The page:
Good Life Advisors – Talking Points – Week 35

More All-Time Highs for the S&P.

August marked the seventh straight month of gains for the S&P 500, and Friday’s close was the 53-record year-to-date high.

The market continues to climb the wall of worries and there are certainly enough to go around. The biggest concerns have revolved around the spread of the Delta variant and its impact on economic normalization. The Delta variant spread has put some scrutiny on dampened vaccine efficacy, while there has also been a lot of confusion around booster shots. The market has not seemed particularly concerned about a potentially slightly earlier start to Fed tapering or an increasingly complicated path to additional fiscal stimulus. In addition, it has continued to shake off a constant barrage of headlines surrounding more persistent global supply chain constraints and input price pressures, as well as a looming fiscal cliff. The path of least resistance for stocks has been higher on the back of the there-is-no-alternative and buy-the-dip mantras, which have been underpinned by easy financial conditions, outsized policy support, strong corporate earnings, buybacks, and a heightened retail impulse.

The S&P, Nasdaq and Russell all finished higher this week while the Dow ended moderately lower. Defensive leaning sectors put in the best performance with REITs a standout. Consumer staples also fared well with staples retailers, tobacco and drug stores seeing good gains. Healthcare rallied on broad-based strength, including in med-tech, managed care, and biotech. Consumer discretionary outperformed but there was broad-based weakness in retail and apparel and accessories, along with a pullback in homebuilders and autos. Tech beat the tape with upside leadership from hardware names while credit card names were hit by interchange and competition concerns. Communications services finished higher with help from media and telecom while megacap Internet was mixed. Materials ended lower with weakness in the bulk of the industrial metals names, particularly steel. Industrials lagged with weakness in building materials and airlines. Energy underperformed with the heightened skepticism surrounding the reopening trade. Financials put in the worst performance as banks came under pressure with Wells Fargo declining on a report it could face additional regulatory actions. Treasuries put in a mixed performance with some curve steepening. 10-year yields were up just over 2bp to 1.32%. The dollar index was down 0.6%. Gold and WTI crude both gained 0.8%.


Fixed Income

July FOMC Statement      FOMC Minutes   Credit, Liquidity and Balance Sheet     Federal Reserve Dot Plots

US Corporate Debt Tops 7 trillion. yields    FOMC Policy Normalization Statement     Longer Run Goals August 2020


Global Bond Yields

Daily US Treasury Yields


Foreign Exchange Market


Energy Complex

The Baker Hughes rig count decreased by 11 this week. There are 497 oil and gas rigs operating in the US – Up 241 over last year.


Metals Complex


Employment Picture 

August Jobs Report – BLS Summary – Released 9/3/2021 – The US Economy added 235k nonfarm jobs in August and the Unemployment rate declined 0.2% to 5.2. Average hourly earnings increased by 17 cents to $30.73.  Hiring highlights include+74k Professional and Business Services, +53 Transportation and Warehousing, +37k Manufacturing, and +35 Education and Health Services.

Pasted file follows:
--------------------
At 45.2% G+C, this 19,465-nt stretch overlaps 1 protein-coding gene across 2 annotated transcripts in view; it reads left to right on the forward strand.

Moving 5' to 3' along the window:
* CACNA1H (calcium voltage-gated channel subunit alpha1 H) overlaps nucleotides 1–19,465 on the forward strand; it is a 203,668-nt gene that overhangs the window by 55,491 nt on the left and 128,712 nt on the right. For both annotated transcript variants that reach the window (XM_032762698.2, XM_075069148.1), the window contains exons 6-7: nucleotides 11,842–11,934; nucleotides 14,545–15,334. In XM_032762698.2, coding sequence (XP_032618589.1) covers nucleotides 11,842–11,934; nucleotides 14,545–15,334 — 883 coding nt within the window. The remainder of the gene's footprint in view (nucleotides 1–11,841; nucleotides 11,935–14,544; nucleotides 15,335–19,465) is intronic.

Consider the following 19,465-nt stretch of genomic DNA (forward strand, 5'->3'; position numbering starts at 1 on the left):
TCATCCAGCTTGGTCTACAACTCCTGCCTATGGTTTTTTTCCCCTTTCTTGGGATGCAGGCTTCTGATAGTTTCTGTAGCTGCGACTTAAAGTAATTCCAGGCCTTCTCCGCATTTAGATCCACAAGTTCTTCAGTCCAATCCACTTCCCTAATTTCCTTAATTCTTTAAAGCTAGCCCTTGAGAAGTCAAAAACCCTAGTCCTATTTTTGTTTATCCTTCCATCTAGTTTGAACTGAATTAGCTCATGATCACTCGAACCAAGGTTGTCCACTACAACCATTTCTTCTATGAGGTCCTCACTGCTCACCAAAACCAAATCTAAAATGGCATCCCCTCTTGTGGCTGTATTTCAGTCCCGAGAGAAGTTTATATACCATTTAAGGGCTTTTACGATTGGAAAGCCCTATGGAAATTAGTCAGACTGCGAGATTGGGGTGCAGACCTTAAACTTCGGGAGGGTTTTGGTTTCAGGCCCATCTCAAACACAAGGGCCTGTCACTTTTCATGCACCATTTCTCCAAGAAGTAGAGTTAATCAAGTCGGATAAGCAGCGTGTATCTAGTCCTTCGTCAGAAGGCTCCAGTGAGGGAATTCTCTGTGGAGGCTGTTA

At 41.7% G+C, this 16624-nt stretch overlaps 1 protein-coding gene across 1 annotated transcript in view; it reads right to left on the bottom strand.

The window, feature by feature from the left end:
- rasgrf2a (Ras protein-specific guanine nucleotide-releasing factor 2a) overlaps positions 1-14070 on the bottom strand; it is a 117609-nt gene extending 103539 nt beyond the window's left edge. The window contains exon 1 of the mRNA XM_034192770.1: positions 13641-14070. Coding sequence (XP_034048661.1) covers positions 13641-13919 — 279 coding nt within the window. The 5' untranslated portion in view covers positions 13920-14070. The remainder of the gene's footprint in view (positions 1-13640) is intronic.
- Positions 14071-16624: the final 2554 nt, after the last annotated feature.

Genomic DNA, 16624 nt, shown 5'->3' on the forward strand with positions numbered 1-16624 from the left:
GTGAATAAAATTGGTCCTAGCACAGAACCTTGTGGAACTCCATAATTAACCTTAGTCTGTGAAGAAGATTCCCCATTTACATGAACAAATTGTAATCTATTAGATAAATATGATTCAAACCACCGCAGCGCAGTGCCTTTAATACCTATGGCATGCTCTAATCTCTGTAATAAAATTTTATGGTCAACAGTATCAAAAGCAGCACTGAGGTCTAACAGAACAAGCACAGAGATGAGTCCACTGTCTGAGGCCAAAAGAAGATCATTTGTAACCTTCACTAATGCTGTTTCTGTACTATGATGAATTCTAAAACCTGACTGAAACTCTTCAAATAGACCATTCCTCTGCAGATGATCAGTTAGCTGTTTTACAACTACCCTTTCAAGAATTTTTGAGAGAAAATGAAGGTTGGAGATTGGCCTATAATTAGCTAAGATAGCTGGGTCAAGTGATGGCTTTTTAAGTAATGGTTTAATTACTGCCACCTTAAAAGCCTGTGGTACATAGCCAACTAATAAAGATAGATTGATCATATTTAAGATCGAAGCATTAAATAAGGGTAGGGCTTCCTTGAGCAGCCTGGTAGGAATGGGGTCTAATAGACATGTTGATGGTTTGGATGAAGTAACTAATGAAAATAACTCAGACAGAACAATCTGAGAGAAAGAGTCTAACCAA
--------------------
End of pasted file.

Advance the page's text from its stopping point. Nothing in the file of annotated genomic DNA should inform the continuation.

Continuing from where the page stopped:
• Average hourly earnings increased by 17 cents to $30.73.
  • U3 unemployment rate declined 0.2% to 5.2%. U6 unemployment rate declined to 8.8%.
  • The labor force participation rate was unchanged at 61.7%.
  • Average work week was unchanged at 34.7 hours. 

Weekly Unemployment Claims – Released Thursday 9/2/2021 – Initial jobless claims for the week ending August 28th decreased 14k to 340k. The 4-week moving average was 355k, a decrease of 11.75k.

Job Openings & Labor Turnover Survey JOLTS – Released 8/9/2021 – The U.S. Bureau of Labor Statistics reported the number and rate of job openings increased to 10.2 million on the last business day of June. Over the month, hires increased to 6.7 million and separations increased to 5.6 million.  Within separations, the quits rate increased to 2.7%. The layoffs and discharges rates were unchanged at 0.9%.

Employment Cost Index – Released 7/30/2021 – Compensation costs for civilian workers increased 0.7% for the 3-month period ending in June 2021. The 12-month period ending in June 2021 saw compensation costs increase by 2.9%.  The 12-month period ending June 2020 increased 2.7%. Wages and salaries increased 3.2 percent over the year and increased 2.9 percent for the 12-month period ending in June 2020. Benefit costs increased 2.2 percent over the year and increased 2.2 percent for the 12-month period ending in June 2020. This report is published quarterly.


This Week’s Economic Data

Links take you to the data source 

PMI Non-Manufacturing Index – Released 9/3/2021 – Economic activity in the non-manufacturing sector grew in August for the 15th consecutive month. ISM Non-Manufacturing registered 61.7 percent, which is 2.4 percentage points below the adjusted July reading of 64.1 percent.

U.S. Trade Balance – Released 9/2/2021 –  According to the U.S. Census Bureau of Economic Analysis the goods and services deficit decreased in July by $3.2 billion to $70.1 billion. July exports were $212.8 billion, $2.8 billion more than June exports. July imports were $282.9 billion, $0.4 billion less than June imports. Year to date the goods and services deficit increased $131.0 billion or 37.1%, from the same period in 2020. Year to date exports and imports increased $205.0 billion or 16.8% and increased $336.0 billion or 21.3% respectively.

PMI Manufacturing Index – Released 9/1/2021 – August PMI increased 0.4% to 59.9% up from July’s reading of 59.5%. The New Orders Index was up 1.8% from July’s reading of 64.9% to 66.7%. The Production Index registered 60.0%, up 1.6%.